Lind recently worked with an IT company in India, for instance, that had a simple request: its employees needed to learn to disagree with each other.
The solution, then, is somewhere in the middle. Find managers who can foster effective collaboration, and encourage and push employees to work together. Also have a structure in which collaborating workers can make suggestions, ask questions, and even cast doubt.
At Ontario-based software maker Igloo Software, encouraging collaboration meant, in part, rewarding people for working together, said senior vice president Andrew Dixon. The company uses “gamification”, which rewards badges to employees who have succeeded at teaming up with coworkers to solve problems. The badges are then displayed on their inter-office intranet – good for bragging in the break room.
Igloo makes a cloud intranet platform meant to help people collaborate more effectively, and the company itself has an extensive culture that promotes teamwork. Igloo’s chief executive officer insists that, rather than forward documents as email attachments, items be uploaded into the company’s own intranet “cloud” to be shared – creating a top-down expectation of collaboration and shared work efforts.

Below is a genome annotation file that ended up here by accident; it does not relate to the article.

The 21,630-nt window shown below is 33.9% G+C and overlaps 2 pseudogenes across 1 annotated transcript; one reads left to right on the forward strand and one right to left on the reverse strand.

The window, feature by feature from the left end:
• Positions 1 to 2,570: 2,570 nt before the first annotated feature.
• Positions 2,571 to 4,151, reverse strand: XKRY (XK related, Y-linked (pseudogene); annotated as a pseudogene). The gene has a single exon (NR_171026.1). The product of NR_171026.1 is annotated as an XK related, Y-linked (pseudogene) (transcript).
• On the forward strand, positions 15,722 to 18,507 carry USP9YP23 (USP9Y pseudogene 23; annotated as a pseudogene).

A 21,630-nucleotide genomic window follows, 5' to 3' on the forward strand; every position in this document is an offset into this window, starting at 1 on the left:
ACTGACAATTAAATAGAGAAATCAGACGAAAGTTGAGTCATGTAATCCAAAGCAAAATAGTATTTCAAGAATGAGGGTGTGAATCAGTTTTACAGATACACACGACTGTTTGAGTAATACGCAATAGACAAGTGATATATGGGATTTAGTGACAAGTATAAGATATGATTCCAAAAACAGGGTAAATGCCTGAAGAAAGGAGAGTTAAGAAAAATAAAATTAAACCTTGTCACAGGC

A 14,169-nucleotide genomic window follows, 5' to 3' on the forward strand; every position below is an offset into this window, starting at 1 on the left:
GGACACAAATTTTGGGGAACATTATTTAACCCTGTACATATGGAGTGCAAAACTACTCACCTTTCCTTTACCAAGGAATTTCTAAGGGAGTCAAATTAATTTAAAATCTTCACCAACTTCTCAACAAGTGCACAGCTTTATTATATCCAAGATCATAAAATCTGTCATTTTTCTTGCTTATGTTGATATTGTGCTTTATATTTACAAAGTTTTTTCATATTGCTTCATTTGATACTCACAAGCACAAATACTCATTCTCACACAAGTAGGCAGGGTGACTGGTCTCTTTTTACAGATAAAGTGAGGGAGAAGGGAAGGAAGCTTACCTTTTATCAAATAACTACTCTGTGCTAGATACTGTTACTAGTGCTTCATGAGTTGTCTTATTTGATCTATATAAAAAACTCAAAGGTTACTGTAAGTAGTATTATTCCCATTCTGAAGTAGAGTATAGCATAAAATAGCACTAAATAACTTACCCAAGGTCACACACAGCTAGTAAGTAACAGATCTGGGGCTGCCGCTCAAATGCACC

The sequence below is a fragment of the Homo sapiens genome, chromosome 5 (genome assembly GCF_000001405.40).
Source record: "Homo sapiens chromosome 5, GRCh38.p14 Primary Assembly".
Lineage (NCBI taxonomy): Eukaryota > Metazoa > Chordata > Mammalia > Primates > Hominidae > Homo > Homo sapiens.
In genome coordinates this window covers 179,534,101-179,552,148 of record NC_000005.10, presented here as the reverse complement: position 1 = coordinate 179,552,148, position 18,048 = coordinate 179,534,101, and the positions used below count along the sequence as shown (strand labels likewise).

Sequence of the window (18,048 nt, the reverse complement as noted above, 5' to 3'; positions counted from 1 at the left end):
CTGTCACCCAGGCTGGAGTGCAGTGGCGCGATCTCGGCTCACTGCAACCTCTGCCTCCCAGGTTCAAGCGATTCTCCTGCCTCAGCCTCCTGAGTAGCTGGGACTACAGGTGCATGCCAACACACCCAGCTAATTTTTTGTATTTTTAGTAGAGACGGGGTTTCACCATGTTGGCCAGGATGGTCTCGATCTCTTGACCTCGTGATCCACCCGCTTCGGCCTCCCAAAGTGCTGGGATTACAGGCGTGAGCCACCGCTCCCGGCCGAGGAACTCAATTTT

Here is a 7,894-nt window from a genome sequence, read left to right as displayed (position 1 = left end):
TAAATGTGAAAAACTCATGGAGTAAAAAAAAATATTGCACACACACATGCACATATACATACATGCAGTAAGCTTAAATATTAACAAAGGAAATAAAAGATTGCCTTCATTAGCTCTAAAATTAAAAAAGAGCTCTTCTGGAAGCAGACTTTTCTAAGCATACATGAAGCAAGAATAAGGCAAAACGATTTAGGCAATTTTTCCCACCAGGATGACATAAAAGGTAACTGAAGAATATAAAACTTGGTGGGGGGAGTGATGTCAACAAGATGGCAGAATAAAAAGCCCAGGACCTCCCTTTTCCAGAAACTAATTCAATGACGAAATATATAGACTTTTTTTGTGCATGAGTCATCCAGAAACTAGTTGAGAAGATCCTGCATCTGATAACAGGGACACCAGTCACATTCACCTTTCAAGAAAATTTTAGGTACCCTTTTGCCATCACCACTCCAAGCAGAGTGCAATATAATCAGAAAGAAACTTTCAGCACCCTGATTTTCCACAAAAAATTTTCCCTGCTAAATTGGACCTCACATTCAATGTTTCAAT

For instance, when a large retailer submitted a request for proposal, Stephen Rahal, Igloo’s marketing communications director, uploaded it to Igloo’s intranet cloud. “By working together on one document, the speed at which we can solve problems is much faster than before,” Rahal said.The company’s “request for proposal” then appeared as a shared document, with information and action items added from marketing and sales, and finally, a sign-off from a boss. The final proposal came together in less than a week and clocked in at 25 pages.
“Employees need to know”, Dixon said, “that part of what makes you a hero is your contribution to the community.”